The Psychedelic Furs and Spacehog - Culture Room, Fort Lauderdale - July 27

Better than: Dancing in your room to "Love My Way."

For bands whose songs induce nostalgia, past major successes can also limit contemporary relevance. Saturday night's bill at the Culture Room featured a pairing of bands that maintain beloved legacies, but approach life after hits in two very different ways.

For the Psychedelic Furs, a perennial new-wave favorite that lent songs to the soundtracks of some of the most iconic films of the '80s, the night was an opportunity to share an intimate stroll down memory lane. Fans reveled in the band's catalog of beloved classics. For Spacehog, however, the show was an opportunity to reacquaint the audience with a band that has something more to offer beyond its history.

See also

- Spacehog's Royston Langdon on David Bowie: "He's an Amazing Human Being"

Spacehog donned matching black spacesuits. Its members took the stage to a growing crowd of excitable fans. The group cracked into a number from its most recent release, As It Is on Earth , and the crowd (comprised mostly of people from well within the age group that might have danced to the Furs' then-current hits at their proms) appeared to be immediately enamored with Spacehog's sound.

While the audience was not necessarily its own, Spacehog's more recent fare had fans dancing about and bobbing their heads, no doubt caught in the sway of the '70s glam pomp and unexpected melodies that had made Spacehog such a breath of fresh air in 1995. Frontman Royston Langdon's exuberant croon and thumping bass carried things along as drummer Jonny Cragg hammered away with a Keith Moon-esque fervor over the din of guitarists Richard Steel and Timo Ellis' fuzzed-out and crunching guitars.

Before performing "Zeroes," a track from Spacehog's debut album, Resident Alien, Langdon took a moment to thank the audience and to mention the "slight break" Spacehog had taken for "about 12 years." "Zeros" was met with a hearty cheer and holler, courtesy of the Spacehog diehards in attendance who felt the need to out themselves from the rest of the pack. However, while the old favorite stirred the crowd up, the upbeat strut of the more recent track "Glad to Know" was a breaking point where any holdouts, patiently awaiting the Furs, joined Spacehog in its rock 'n' roll orbit for the duration of the set.

As expected, "In the Meantime" produced the biggest response of the set. Gladly, the boys performed the song with a smile and a laugh. Very different from the awkward chagrin many bands strapped to a megahit appear to take when their song has evolved from art to obligation.

The Psychedelic Furs hit the stage shortly after the Culture Room's David Bowie DVD intermezzo further inundated the audience with even more British-born croonage. The crowd -- which had swelled to a stifling capacity -- broke into dance the minute Mars Williams signaled the start of the set with a raspy blast of soprano sax. The appearance of Richard Butler brought about another loud hurrah from the audience. The singer made his way to the foot of the stage for an exchange of flowing, kind of awkward dancing with crowd.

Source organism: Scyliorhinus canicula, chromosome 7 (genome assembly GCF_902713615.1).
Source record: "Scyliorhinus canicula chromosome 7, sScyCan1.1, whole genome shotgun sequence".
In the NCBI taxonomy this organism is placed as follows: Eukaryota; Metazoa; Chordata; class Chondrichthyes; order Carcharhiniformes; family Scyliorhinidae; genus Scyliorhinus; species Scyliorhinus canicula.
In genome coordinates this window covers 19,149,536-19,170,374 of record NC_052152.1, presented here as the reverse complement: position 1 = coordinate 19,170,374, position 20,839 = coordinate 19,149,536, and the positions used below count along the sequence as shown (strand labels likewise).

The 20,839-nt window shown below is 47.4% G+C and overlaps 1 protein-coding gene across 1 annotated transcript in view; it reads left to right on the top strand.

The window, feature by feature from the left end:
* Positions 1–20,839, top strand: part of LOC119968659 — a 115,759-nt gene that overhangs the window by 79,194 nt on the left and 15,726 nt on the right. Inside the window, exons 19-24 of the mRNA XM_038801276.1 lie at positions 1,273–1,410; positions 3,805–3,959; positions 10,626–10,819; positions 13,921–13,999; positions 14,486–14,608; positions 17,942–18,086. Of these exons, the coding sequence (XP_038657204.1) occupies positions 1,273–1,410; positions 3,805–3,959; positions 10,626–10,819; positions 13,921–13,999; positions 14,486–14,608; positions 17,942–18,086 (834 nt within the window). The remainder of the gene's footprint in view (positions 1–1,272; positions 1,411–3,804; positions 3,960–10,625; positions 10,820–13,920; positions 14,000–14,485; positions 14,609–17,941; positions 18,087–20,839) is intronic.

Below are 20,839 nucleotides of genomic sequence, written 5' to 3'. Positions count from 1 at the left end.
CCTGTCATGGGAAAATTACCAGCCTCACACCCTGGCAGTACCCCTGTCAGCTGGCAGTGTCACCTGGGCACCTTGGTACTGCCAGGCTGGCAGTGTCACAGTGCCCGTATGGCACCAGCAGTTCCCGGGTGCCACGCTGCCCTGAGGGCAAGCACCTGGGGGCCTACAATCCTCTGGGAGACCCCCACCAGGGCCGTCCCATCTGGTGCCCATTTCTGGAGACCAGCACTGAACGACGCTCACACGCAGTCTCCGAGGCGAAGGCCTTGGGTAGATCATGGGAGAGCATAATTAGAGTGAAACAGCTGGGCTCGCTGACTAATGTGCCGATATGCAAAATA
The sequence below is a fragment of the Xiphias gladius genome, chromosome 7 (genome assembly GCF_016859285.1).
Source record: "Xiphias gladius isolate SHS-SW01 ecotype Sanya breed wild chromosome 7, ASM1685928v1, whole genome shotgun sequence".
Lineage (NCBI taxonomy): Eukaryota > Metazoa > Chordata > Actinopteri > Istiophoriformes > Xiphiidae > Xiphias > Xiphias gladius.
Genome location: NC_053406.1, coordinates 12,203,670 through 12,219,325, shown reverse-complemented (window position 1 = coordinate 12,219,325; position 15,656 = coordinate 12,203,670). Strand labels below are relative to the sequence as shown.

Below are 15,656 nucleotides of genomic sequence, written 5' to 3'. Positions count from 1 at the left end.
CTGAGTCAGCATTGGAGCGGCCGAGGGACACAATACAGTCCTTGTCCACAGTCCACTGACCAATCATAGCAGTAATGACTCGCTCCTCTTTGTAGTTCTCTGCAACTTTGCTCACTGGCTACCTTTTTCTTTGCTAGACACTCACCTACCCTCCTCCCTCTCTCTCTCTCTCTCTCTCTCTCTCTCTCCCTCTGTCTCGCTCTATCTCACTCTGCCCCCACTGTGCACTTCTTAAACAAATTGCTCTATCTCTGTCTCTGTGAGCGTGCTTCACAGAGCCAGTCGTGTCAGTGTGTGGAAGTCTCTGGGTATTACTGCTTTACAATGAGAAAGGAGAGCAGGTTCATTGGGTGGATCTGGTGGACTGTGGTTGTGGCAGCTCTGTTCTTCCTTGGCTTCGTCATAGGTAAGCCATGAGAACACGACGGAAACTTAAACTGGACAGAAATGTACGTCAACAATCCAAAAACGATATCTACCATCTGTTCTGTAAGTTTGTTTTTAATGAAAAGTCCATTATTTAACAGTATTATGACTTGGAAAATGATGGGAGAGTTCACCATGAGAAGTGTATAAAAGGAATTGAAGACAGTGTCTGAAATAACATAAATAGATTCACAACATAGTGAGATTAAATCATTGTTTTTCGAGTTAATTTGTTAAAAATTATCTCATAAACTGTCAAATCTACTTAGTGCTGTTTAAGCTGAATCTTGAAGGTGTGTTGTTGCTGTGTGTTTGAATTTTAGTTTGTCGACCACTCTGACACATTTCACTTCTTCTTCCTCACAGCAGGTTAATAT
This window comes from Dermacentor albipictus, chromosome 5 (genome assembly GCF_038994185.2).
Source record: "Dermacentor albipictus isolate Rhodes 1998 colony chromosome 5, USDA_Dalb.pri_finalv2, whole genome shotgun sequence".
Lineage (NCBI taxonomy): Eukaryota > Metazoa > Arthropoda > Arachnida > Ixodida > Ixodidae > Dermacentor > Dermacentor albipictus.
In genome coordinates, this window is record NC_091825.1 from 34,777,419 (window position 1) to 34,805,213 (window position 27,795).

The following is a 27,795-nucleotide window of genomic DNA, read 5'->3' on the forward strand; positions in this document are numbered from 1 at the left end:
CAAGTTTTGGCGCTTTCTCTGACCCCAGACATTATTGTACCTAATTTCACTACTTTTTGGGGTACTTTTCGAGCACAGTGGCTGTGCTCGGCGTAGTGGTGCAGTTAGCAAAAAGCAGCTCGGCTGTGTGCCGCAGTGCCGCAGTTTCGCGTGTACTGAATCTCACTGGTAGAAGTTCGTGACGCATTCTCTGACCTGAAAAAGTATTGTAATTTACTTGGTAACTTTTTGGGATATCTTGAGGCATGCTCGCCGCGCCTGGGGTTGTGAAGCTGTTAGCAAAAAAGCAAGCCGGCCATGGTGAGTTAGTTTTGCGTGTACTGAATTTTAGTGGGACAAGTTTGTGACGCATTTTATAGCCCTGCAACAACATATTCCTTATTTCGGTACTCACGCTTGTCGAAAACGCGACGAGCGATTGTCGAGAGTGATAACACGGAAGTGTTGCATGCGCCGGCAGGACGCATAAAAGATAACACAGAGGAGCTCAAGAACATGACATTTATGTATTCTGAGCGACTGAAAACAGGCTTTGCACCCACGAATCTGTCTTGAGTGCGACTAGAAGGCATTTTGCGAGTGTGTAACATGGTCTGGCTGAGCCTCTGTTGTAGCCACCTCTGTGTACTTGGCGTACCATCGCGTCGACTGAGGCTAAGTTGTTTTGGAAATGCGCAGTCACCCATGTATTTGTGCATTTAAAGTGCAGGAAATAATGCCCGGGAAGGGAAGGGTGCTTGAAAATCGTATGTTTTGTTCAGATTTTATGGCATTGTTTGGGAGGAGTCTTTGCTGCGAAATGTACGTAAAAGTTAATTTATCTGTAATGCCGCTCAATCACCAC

As the band kicked off the mix of raunchy sax and synths that mark "Heartbeat", the Furs hit a stride. They rose to the scrutiny of the small sea of digital cameras and cell phones audience members held overhead. Richard Butler's voice has weathered the years nicely, evoking all of the lush post-Bowieisms that made the Furs' music so recognizable. Save for Tim Butler's bright-red marching jacket, '80s finery was thankfully absent from the stage.

The romance of numbers like "The Ghost in You" and "Heartbreak Beat" gave couples in attendance something to sway to, while the punk-infused new wave of early tracks like "Soap Commercial" and "Pulse" brought the dancing room to a boil.

Richard Butler perpetually lost buttons on his silk dress shirt as the night carried on, and by the end of the performance, the 57-year-old was completely drenched in sweat and grinning brightly. Tim Butler thumped away calmly on his bass while shouting lyrics back at audience members from his perch overhead, and the newer members that round out the 2013 incarnation of the Furs added a bit of professional fortitude to bolster the band's inimitable sound.

"Love My Way" and the encore performance of "Pretty in Pink" blasted an '80s prom vibe through Culture Room, and audience members relived moments of their youth, bathed in the synth wash of the band's classics. The Furs paid homage to their legacy without becoming the dreaded caricature some of their peers have become.

Critic's Notebook:

Personal bias: Fan of both bands on the bill. Firm believer that both are underrated by most.

Overheard: "I need to be close to the bathroom at my age" - Audience member

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